Globalization hits home: Mylan pharmaceuticals and the Mountain State
Two weeks before Christmas Day in 2020, nearly 1,500 workers at the Viatris facility in Morgantown, West Virginia, formerly known as Mylan, were met with devastating news.
The company had decided to shut down operations at the 56-year-old pharmaceutical plant. The workers’ jobs would be sent overseas to India and Australia.
“We were notified that the plant was going to be shuttered permanently July 31st of 2021,” Joe Goudz, president of United Steel Workers (USW) Local 8-957, which represents many of the plant’s workers, told Fox News.
Viatris said in a statement that the decision to close the plant was part of a “global restructuring initiative.” They insisted that the “phasing out of manufacturing operations in Morgantown was a decision the company did not take lightly in and in no way reflects upon our genuine appreciation for the commitment and work ethic of the employees” at the plant.
Many of those employees don’t know what they’ll do next. “I may leave the area. My family may leave the area,” said William Hawkins, who worked at the plant for fourteen years.
The plant serves as a sort of institution in Morgantown because of its history. It was originally operated by Mylan Pharmaceuticals, a homegrown company that was started in West Virginia by Milan Puskar.
Around town, locals speak of Puskar and his company with reverence normally reserved for saints. “Everything that was here was because of Mylan,” Kathleen Kurincak, a local business owner, said. “The big hospital, the stadium, every business, dental, medical, restaurants, grocery stores – everything, tire shops, car dealerships. Why are they here? Because there were people to serve.”
Puskar stepped down from his role as chairman of the company in 2009 and passed away shortly after. Monongalia County Commissioner Tom Bloom described this as a turning point for the company. “We could see the writing on the wall. And basically what happened was, Milan Puskar, when he passed away, you could start seeing a changing of the entire environment towards the workers and our community,” he said.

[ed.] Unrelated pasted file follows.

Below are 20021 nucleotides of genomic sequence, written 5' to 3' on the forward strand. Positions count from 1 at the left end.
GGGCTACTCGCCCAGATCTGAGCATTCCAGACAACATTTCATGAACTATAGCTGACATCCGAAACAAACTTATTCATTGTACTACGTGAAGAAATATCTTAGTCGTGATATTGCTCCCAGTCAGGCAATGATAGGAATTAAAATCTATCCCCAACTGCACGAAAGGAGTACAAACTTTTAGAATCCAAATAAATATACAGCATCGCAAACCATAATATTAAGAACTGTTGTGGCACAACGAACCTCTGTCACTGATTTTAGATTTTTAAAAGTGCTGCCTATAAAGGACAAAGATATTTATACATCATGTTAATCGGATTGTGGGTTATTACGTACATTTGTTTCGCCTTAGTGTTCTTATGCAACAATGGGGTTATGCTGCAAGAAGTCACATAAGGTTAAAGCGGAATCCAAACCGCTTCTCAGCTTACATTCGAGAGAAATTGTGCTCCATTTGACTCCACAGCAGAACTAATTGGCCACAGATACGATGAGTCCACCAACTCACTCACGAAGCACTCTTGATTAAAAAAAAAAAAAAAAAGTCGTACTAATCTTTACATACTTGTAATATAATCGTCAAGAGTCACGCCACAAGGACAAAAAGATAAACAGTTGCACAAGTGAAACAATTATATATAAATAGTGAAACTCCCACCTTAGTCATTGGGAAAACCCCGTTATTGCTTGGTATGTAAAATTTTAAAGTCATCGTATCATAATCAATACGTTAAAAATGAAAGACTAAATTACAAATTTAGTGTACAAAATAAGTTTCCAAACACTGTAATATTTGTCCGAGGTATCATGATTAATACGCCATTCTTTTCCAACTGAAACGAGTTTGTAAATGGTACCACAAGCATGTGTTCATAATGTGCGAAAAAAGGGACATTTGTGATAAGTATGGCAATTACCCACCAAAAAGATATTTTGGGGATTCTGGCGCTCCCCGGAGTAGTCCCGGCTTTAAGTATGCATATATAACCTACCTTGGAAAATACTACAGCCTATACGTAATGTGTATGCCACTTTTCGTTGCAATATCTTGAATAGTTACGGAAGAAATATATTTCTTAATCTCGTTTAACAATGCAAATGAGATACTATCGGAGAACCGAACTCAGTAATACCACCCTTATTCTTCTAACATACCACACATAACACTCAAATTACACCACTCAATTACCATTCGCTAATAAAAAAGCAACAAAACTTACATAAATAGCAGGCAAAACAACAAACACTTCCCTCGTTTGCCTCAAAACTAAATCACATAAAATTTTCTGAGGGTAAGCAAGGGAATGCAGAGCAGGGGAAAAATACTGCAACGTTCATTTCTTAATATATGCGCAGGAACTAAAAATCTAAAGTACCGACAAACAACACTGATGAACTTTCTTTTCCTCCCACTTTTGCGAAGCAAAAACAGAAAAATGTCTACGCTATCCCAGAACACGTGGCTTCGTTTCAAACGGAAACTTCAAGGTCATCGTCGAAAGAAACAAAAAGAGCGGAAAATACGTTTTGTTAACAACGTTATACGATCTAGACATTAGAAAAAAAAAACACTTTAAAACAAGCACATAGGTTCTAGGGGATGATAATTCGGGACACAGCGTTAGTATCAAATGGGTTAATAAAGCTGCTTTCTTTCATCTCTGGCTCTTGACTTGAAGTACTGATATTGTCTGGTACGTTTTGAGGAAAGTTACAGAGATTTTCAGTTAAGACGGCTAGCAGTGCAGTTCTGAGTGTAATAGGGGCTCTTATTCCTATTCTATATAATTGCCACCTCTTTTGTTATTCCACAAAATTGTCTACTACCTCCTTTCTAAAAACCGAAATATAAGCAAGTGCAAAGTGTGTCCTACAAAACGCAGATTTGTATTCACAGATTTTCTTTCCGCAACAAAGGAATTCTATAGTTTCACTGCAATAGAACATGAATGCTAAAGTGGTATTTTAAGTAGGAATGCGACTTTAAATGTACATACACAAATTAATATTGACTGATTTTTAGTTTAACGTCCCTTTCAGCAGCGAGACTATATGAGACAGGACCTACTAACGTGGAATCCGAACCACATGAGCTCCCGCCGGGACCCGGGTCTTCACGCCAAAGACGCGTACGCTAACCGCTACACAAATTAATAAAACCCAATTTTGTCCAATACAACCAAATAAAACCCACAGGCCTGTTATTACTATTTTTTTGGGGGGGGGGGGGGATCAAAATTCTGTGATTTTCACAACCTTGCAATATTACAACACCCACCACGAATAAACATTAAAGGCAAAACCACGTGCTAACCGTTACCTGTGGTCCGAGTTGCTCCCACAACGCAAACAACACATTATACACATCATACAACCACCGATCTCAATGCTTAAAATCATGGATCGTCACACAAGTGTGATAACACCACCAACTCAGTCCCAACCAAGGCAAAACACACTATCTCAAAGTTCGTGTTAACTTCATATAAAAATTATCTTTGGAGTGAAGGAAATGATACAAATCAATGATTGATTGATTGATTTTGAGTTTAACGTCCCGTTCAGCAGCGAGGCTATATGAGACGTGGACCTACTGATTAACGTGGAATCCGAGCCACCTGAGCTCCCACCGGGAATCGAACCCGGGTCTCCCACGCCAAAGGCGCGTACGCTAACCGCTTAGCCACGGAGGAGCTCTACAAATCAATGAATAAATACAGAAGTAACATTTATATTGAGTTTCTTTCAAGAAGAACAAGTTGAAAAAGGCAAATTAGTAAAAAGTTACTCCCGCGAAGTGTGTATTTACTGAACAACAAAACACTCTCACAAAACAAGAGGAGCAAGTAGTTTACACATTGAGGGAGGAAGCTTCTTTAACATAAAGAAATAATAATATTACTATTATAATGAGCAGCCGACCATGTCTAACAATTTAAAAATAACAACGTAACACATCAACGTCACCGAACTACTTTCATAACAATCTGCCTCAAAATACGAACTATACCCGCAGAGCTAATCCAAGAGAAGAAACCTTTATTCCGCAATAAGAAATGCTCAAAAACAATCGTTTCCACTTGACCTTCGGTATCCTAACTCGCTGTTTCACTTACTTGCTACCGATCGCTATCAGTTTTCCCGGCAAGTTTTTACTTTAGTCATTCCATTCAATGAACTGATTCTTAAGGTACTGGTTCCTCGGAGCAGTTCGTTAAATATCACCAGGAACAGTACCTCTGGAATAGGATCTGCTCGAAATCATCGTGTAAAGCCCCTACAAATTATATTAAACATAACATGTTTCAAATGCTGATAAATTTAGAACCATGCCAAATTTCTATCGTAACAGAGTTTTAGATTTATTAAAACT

In 2019, it was announced that Mylan would be merging with Upjohn, the generics division of pharmaceutical giant Pfizer. That merger was completed in 2020; the resulting company was called Viatris. One executive who departed Mylan during this period was its former CEO, Heather Bresch. Bresch, the daughter of West Virginia’s Democratic Senator Joe Manchin, reportedly received a $30 million golden parachute. Just weeks after the completion of the merger, Viatris announced the Morgantown layoffs.
“They totally shifted their focus overseas and away from the hometown. They’re interested in expanding in China,” David Beard, a reporter at the Morgantown-based Dominion Post said of the consequences of the merger.
Since December, the USW has been petitioning local politicians to do everything they can to save their jobs. But elected officials in Morgantown said they haven’t been able to even tour the Viatris plant, which could help them attract potential buyers for the facility. In the spring, the West Virginia House of Delegates passed a resolution urging President Biden to invoke the Defense Production Act to retrofit the facility to produce medical supplies. With the plant just weeks away from closing, the administration has yet to show any interest in doing so.
It would be easy for Americans to shrug off what is happening in Morgantown as simply an unfortunate local story. But the reality is that America has lost millions of manufacturing jobs over the past few decades. What’s happening in Morgantown has played out in community after community, as manufacturing went overseas and workers who spent decades loyal to the same company were left jobless.
“This can happen anywhere. Not just in small town West Virginia,” Russell Livengood, one of the plant’s employees, warned about the closure. “There’s going to be more of ‘em.”
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